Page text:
I will probably put this very poorly, so bear with me.
I am an Agatha Christie fan. I am also, you may have noticed, a fan of John Dickson Carr, and of Edmund Crispin, Leo Bruce, Rupert Penny, Kelley Roos, and Constance & Gwenyth Little. What these detective fiction writers have in common is two-fold: firstly they are all dead, so their output is now a fixed and known quantity, and secondly it is my express intention to read everything they ever published in the crime fiction sphere. In some cases this may not be achievable – though with the recent increase in GA reprints it’s to be hoped that these will be picked up before too long – but I intend to give it my best shot nonetheless.
I am aware that these authors wrote some books that are commonly regarded as absolute duffers – Christie’s Passenger to Frankfurt, for instance, or Carr’s Papa La-Bas – but I still want to read them. It’s not the satisfaction of completing every published word someone has laid down – this actually won’t be the case if I don’t also read Christie’s Mary Westmacott novels, two archaeology memoirs and autobiography – so much as that for some indefinable reason I simply want to. My question is this: why?
It’s true that I’ve got a lot of joy out of the books I’ve read by those authors, but I have experience of some of those duds: I’ve actually read Papa La-Bas, and didn’t love Crispin’s Buried for Pleasure, among others (it’s also true for Arthur C. Clarke, and I’ve recently been bored stupid by his A Fall of Moondust). So it’s not like I’m in denial, and it’s not like I want to read everything by every author I’ve enjoyed. Take Ellery Queen; I have hugely enjoyed the five or six Queens I’ve read – I’d go so far as to say I’ve loved two of them – but I know I’ve got about three more in me and then I’m done. Diff’rent storks for diff’rent forks and all that, but it intrigues me all the same, not least because of recent Carr- and Christie-based discussions that I’ve seen on various blogs wherein people seemed quite happy to read 78 of Christie’s novels and leave out the two that common consensus deemed they should avoid.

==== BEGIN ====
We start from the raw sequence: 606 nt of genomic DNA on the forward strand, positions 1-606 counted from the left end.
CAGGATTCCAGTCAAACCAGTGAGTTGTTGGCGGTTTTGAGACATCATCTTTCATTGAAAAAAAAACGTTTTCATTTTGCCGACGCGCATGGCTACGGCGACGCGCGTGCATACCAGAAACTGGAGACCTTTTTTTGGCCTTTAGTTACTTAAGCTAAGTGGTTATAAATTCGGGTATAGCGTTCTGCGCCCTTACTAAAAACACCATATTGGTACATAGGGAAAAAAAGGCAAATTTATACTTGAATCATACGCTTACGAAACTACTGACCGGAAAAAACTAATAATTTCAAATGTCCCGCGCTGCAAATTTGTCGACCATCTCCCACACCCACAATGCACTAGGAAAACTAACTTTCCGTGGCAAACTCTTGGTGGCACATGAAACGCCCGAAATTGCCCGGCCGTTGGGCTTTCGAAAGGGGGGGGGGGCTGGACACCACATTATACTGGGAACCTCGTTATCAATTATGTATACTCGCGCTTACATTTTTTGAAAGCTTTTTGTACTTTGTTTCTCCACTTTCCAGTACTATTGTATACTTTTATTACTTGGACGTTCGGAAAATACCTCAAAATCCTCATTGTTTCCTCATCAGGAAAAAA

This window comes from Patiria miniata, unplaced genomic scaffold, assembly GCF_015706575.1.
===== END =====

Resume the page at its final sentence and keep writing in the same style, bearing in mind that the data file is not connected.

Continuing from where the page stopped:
Now, I’m not knocking either common consensus or these people’s choices, it just got me thinking about my own criteria for completing an author’s oeuvre, and I realised I have no idea what they are. Why am I committed to Carr given his unavailability and universally-agreed tailing-off in form but happy to let some potentially marvellous Queens pass me by? Equally, there are about three Robert Ludlum novels left that I’d like to read, and then a smattering of his that I’m happy to never pick up (and I refer here to the books he actually wrote himself, of course). It’s probably something dreadfully dull like the personal preference of simply enjoying one author’s style more than another’s, but I didn’t know if there was some mileage in this. Though I am, it must be acknowledged, prone to overthinking some things that are actually quite simple.
So I throw it out to the interwebs: do you have certain authors whose output you will complete come what may? Or, conversely, are there authors who you’re happy to read but whose output you have no interest in fully covering ? And why, dammit?